from the no-kidding dept
In the ongoing maelstrom known as the controversy surrounding the Washington Redskins NFL team name, we've covered before how the trademark they've obtained may soon be under siege. Trademark law has a provision that prohibits marks on disparaging and/or racist terminology, of which the term "redskin" is most assuredly included. This provision is a huge pain in the ass of Daniel Snyder, owner of the Redskins, who, on one hand, insists the team retain their racist name while on the other hand throws around accusations of antisemetism willy-nilly. Building on that worry is the recent case of the USPTO coming out and rejecting another trademark attempt on the word "Redskin" for those very reasons.
Well, unfortunately for Snyder, that case isn't a lone example. The USPTO has rejected another such trademark, this for "Washington Redskins Potatoes", in part of the same reason.
"Registration is refused because the applied-for mark includes matter which may disparage or bring into contempt or disrepute persons, institutions, beliefs, or national symbols," the decision, handed down on March 17, says. It concludes: "Given that "REDSKIN" in the mark is a derogatory slang term that refers to, and is considered offensive by, American Indians, registration of the applied-for mark must be refused" under the Trademark Act, a 1946 law that prohibits the trademarking of offensive or derogatory terms. The examining attorney's decision cites dictionary definitions of the word "Redskins" that say it is "usually offensive" or "offensive slang," and it also notes that groups like the National Congress of American Indians and the Oneida Indian Nation regard the word as a disparaging slur.Now, I know all you staunch libertarians out there are going to get your boxers in a twist over this, issuing all the same proclamations about how it isn't your responsibility to not offend people, how this is an infringement of speech, or how this is a sign of our increasingly politically correct society. Look, I get you. A large portion of the time on this type of question, I agree with you. But in this case, the law is pretty clear, as is the accepted definition of the term "redskin." And if the NFL team's mark was removed, it wouldn't mean Snyder had to change the name of the team, it would just mean that anyone else, were they so inclined, would be able to use the term in football commerce at that point (although, not the logo, or other trademarked identifiers for the team). The point, as it has been since day one, is that the United States government should not be in the business of sanctifying racist language via grants of trademarks.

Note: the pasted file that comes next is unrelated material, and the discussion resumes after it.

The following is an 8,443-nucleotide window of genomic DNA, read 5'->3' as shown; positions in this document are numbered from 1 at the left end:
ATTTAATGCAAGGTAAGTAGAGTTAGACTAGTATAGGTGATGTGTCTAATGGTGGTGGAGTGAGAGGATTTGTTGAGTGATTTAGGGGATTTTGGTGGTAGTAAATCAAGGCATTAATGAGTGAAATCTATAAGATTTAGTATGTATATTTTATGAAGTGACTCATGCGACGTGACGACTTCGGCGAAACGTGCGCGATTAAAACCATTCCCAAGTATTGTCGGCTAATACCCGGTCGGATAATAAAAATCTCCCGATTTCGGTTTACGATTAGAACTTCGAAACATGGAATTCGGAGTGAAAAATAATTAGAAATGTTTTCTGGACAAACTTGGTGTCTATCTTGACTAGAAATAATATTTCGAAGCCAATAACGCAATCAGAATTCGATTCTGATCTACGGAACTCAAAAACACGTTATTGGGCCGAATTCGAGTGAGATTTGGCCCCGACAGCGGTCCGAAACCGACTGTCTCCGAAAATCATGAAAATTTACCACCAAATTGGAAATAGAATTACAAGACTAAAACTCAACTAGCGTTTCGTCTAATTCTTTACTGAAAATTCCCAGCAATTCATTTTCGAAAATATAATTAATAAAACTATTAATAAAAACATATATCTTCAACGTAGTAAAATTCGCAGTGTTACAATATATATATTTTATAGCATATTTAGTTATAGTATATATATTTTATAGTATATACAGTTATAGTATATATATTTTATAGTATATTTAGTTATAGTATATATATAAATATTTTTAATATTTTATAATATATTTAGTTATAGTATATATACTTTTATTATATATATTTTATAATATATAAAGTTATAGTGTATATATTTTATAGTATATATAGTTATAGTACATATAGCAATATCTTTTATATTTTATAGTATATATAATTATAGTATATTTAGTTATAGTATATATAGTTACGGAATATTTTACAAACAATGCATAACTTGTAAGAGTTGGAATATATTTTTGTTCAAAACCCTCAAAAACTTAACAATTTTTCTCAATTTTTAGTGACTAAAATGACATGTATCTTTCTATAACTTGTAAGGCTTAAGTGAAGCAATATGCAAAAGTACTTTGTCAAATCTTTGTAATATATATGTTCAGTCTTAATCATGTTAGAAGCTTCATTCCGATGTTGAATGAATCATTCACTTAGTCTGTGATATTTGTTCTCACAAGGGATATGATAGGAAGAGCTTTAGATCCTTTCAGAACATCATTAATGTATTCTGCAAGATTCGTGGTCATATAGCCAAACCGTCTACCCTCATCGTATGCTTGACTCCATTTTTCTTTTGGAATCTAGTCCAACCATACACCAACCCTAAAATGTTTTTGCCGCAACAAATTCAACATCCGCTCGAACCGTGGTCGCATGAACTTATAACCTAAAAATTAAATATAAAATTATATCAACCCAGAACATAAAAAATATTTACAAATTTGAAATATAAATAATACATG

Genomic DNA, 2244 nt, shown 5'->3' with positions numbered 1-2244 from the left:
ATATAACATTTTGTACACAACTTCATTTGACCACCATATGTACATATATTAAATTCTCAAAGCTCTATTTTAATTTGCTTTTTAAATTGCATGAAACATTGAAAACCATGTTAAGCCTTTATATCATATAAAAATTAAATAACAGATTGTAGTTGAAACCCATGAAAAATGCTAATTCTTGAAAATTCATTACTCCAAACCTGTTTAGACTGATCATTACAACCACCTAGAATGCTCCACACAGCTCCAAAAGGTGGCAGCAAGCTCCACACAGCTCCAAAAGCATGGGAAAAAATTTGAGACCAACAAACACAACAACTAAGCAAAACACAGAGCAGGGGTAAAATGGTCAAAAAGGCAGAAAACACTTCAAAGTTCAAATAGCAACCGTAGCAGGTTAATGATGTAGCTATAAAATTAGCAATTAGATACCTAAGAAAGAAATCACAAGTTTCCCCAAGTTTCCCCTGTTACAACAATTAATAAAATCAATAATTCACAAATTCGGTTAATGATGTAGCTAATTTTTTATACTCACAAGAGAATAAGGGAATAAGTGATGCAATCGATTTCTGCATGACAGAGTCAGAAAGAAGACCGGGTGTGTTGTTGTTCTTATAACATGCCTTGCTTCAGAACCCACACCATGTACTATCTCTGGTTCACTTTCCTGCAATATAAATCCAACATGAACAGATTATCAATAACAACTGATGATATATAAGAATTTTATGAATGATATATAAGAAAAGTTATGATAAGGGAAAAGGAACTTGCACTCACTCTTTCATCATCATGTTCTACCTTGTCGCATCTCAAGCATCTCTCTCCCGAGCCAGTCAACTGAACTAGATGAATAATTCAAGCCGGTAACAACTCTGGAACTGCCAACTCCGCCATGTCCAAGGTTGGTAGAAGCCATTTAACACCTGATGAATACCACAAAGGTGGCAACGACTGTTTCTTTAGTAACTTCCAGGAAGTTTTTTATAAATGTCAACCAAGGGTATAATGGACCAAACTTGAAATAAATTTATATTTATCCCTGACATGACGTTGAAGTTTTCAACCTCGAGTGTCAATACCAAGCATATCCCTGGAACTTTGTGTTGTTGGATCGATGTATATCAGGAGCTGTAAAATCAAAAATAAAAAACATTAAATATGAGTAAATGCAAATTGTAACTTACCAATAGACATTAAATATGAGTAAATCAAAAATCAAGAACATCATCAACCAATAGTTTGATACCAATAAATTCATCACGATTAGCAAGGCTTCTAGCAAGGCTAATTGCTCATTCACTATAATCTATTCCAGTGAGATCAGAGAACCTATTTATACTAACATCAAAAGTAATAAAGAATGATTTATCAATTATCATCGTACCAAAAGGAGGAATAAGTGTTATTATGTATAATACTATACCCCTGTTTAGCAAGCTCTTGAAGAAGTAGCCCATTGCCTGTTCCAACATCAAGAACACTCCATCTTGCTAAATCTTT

It should be noted that the offensiveness of the term was only partly to blame for the denial of the mark. The USPTO also thought there might be some confusion between the team's existing mark and the potatoes (which might not be entirely crazy given the combination of both "washington" and "redskin" for the potato).
Meanwhile, the appeal on the NFL Redskins mark has been heard, and we're all just awaiting their ruling. If the USPTO is anything to go by, Snyder may want to look for a new name -- or at least recognize that the name won't be trademarked any more.